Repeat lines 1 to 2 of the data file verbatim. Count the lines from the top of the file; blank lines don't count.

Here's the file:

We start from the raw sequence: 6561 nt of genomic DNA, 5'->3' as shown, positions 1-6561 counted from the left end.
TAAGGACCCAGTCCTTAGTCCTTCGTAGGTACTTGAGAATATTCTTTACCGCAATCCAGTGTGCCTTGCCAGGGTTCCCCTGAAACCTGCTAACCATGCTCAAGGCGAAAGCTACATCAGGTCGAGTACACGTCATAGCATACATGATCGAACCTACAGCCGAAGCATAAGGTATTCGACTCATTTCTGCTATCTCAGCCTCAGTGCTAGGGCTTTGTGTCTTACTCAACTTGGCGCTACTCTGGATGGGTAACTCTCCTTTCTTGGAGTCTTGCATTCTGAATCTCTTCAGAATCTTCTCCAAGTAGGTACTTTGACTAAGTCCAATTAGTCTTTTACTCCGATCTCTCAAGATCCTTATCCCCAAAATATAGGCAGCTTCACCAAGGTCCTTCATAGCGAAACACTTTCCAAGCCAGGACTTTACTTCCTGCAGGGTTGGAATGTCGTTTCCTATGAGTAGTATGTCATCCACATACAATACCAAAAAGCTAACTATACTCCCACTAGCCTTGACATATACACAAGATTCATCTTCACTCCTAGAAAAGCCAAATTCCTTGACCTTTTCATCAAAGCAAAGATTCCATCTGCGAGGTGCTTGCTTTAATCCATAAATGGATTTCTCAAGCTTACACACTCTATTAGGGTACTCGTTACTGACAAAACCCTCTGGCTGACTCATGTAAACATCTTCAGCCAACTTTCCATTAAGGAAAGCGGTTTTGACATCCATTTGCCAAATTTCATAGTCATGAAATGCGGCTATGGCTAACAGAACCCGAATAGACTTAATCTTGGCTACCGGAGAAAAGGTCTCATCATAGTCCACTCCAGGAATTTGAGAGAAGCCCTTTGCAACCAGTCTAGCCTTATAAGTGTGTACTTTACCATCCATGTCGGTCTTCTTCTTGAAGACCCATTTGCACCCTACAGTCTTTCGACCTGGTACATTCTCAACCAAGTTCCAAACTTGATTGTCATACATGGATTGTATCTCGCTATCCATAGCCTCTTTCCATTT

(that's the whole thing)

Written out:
We start from the raw sequence: 6561 nt of genomic DNA, 5'->3' as shown, positions 1-6561 counted from the left end.
TAAGGACCCAGTCCTTAGTCCTTCGTAGGTACTTGAGAATATTCTTTACCGCAATCCAGTGTGCCTTGCCAGGGTTCCCCTGAAACCTGCTAACCATGCTCAAGGCGAAAGCTACATCAGGTCGAGTACACGTCATAGCATACATGATCGAACCTACAGCCGAAGCATAAGGTATTCGACTCATTTCTGCTATCTCAGCCTCAGTGCTAGGGCTTTGTGTCTTACTCAACTTGGCGCTACTCTGGATGGGTAACTCTCCTTTCTTGGAGTCTTGCATTCTGAATCTCTTCAGAATCTTCTCCAAGTAGGTACTTTGACTAAGTCCAATTAGTCTTTTACTCCGATCTCTCAAGATCCTTATCCCCAAAATATAGGCAGCTTCACCAAGGTCCTTCATAGCGAAACACTTTCCAAGCCAGGACTTTACTTCCTGCAGGGTTGGAATGTCGTTTCCTATGAGTAGTATGTCATCCACATACAATACCAAAAAGCTAACTATACTCCCACTAGCCTTGACATATACACAAGATTCATCTTCACTCCTAGAAAAGCCAAATTCCTTGACCTTTTCATCAAAGCAAAGATTCCATCTGCGAGGTGCTTGCTTTAATCCATAAATGGATTTCTCAAGCTTACACACTCTATTAGGGTACTCGTTACTGACAAAACCCTCTGGCTGACTCATGTAAACATCTTCAGCCAACTTTCCATTAAGGAAAGCGGTTTTGACATCCATTTGCCAAATTTCATAGTCATGAAATGCGGCTATGGCTAACAGAACCCGAATAGACTTAATCTTGGCTACCGGAGAAAAGGTCTCATCATAGTCCACTCCAGGAATTTGAGAGAAGCCCTTTGCAACCAGTCTAGCCTTATAAGTGTGTACTTTACCATCCATGTCGGTCTTCTTCTTGAAGACCCATTTGCACCCTACAGTCTTTCGACCTGGTACATTCTCAACCAAGTTCCAAACTTGATTGTCATACATGGATTGTATCTCGCTATCCATAGCCTCTTTCCATTT